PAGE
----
Interestingly, more girls than boys could do division in all the southern states, though the tables turned when it came to subtraction.
When it came to reading, Kerala and Andhra Pradesh had the most adolescents among the southern states who could correctly read a sentence – 95% and 75.9% respectively. Kerala also fared best in this aspect among the other states.
Meanwhile, when it came to General Knowledge, the results indicate a mixed bag. Most teens from the south could recognise an Indian map, but fewer could name the Indian capital. For instance, while 96.2% of those surveyed in the 14-18 age group in Telangana recognized the map of India, only 54.2% could name New Delhi as India’s capital.
Adolescents in the district surveyed for Tamil Nadu - Madurai - did not fare very well when it came to naming their state or identifying it on the map. Only 79% could do the former, and 58.8% the latter. These were the lowest numbers of these two indicators in the south.
Applying education and daily tasks
Students were also asked basic questions on reading time, currency calculation, etc. to assess how they could perform daily tasks.
There were some shocking revelations here as well. Across the country, while a total of 82.7% could read the time when it involved only the hour, only 59.3% could tell the time when they had to read both hours and minutes.
The numbers reflected the same in the south as well. While 71% teens could tell what hour it was, the number dropped to half when they had to read the minutes as well.
Another task given to those surveyed was that of counting money and adding weight in kilograms. Most found the former easier – 75.7% could count money correctly, but only 55% could add weights.
In all of these tasks, the gender gap was visible, with the boys performing better, barring some exceptions.
On financial participation, the report revealed that over 80% of those surveyed had their own bank accounts while 60% had deposited or withdrawn money from a bank.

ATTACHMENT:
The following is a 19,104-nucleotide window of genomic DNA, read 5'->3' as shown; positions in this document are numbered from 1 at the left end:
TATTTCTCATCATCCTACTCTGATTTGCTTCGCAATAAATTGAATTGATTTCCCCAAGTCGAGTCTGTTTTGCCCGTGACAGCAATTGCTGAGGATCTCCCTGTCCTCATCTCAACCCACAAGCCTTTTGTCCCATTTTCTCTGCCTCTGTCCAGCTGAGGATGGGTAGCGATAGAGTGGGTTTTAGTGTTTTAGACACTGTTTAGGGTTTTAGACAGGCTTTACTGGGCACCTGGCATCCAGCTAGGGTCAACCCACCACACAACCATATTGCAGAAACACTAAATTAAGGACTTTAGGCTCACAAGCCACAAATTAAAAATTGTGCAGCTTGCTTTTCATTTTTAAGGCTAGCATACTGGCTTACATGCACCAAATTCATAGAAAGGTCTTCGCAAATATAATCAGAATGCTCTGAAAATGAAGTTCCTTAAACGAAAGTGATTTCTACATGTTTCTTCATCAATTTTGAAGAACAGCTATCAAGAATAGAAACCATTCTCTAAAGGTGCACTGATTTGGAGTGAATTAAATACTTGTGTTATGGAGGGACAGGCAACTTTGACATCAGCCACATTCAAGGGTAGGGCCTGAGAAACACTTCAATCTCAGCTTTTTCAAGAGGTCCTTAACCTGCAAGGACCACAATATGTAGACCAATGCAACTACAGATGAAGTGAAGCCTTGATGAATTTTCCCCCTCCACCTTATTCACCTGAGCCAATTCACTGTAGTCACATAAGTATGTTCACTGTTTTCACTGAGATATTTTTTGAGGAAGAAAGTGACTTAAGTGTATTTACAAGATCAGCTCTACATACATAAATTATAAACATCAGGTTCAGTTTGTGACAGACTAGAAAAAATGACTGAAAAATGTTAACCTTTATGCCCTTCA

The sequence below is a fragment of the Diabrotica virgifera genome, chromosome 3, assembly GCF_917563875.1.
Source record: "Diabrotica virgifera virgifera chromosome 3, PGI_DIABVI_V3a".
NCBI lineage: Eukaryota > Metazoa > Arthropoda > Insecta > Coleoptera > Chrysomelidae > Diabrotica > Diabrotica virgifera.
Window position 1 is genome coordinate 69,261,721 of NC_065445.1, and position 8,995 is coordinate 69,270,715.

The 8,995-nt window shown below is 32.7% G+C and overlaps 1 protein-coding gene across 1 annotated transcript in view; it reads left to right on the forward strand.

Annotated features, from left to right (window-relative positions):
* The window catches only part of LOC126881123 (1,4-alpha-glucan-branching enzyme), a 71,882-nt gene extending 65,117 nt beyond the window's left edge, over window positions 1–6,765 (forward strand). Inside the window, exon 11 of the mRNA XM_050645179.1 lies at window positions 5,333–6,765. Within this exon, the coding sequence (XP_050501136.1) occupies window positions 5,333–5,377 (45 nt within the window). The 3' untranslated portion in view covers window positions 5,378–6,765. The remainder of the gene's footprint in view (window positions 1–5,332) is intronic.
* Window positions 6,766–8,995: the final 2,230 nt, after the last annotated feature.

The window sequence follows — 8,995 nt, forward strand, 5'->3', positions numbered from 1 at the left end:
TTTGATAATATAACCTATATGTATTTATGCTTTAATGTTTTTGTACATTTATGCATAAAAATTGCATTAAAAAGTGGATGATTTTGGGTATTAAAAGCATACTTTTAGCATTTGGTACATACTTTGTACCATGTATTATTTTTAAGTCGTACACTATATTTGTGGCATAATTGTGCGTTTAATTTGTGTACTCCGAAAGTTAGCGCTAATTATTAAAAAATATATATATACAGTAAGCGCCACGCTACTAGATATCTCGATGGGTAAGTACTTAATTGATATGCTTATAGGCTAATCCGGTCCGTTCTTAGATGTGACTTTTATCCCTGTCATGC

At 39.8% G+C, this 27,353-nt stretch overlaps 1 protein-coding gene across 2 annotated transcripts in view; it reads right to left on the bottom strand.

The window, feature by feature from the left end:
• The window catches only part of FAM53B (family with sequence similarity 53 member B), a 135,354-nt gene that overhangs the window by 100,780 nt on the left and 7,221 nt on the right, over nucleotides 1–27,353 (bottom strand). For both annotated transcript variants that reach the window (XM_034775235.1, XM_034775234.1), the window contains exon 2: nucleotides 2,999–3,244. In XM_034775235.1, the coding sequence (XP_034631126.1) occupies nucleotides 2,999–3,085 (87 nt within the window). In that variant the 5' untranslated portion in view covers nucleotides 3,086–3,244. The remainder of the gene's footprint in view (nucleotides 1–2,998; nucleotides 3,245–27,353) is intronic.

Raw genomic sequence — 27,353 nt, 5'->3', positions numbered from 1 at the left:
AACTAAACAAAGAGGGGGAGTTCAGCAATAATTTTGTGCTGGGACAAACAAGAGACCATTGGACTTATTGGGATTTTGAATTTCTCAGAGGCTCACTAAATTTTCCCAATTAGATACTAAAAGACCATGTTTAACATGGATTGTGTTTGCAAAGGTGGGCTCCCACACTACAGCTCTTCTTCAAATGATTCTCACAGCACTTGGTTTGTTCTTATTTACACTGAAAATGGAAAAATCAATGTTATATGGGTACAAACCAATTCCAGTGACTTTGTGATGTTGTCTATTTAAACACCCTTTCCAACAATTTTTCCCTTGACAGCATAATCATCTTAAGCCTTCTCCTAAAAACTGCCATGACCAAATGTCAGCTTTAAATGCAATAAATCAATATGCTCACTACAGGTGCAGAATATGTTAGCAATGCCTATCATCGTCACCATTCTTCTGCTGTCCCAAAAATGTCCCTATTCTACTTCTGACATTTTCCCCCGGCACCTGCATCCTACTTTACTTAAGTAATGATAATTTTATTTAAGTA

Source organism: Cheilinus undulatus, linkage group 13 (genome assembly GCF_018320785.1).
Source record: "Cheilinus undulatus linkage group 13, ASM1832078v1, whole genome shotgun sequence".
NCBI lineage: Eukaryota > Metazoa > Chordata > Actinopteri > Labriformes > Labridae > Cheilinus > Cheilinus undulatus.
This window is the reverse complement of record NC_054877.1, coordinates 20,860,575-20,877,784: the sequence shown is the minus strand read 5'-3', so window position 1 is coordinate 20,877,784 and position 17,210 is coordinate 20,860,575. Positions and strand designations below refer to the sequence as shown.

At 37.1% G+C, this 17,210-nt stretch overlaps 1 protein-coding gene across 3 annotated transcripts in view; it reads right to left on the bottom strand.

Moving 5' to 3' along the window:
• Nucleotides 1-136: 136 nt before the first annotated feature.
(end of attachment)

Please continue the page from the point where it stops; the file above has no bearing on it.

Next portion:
The survey found that while more girls between the ages of 14 and 18 have their own bank accounts, more boys have deposited and withdrawn money from their accounts, used an ATM and used net banking in the south Indian states.
Interestingly, the report also serves as a reminder of the stagnant levels of internet penetration in the state. While over 72.6% of the youth in India had used mobile phones the past week, nearly more than 60% of them reported that they had never accessed the Internet, and 75% had not used a computer.
Some other key findings across the country include the enrollment gap between males and females in the formal education system increasing with age, the proportion of youth not enrolled in school or college increasing with age and the low percentage of youth taking vocational courses. A substantial proportion of youth in the age group of 14-18 were also found to be working (42%), regardless of whether they were enrolled in formal education or not.
The survey was conducted by Pratham, an NGO that works to provide education to underprivileged children.
B Oliver, Pratham’s State Head for Tamil Nadu told TNM pointed out that reading and comprehension were problem areas in the state.
“Even after years of schooling, they are lacking in basic arithmetic. Even in reading, 17% are non-readers. They are not fluent enough to read Tamil text. Reading and comprehension are problems.”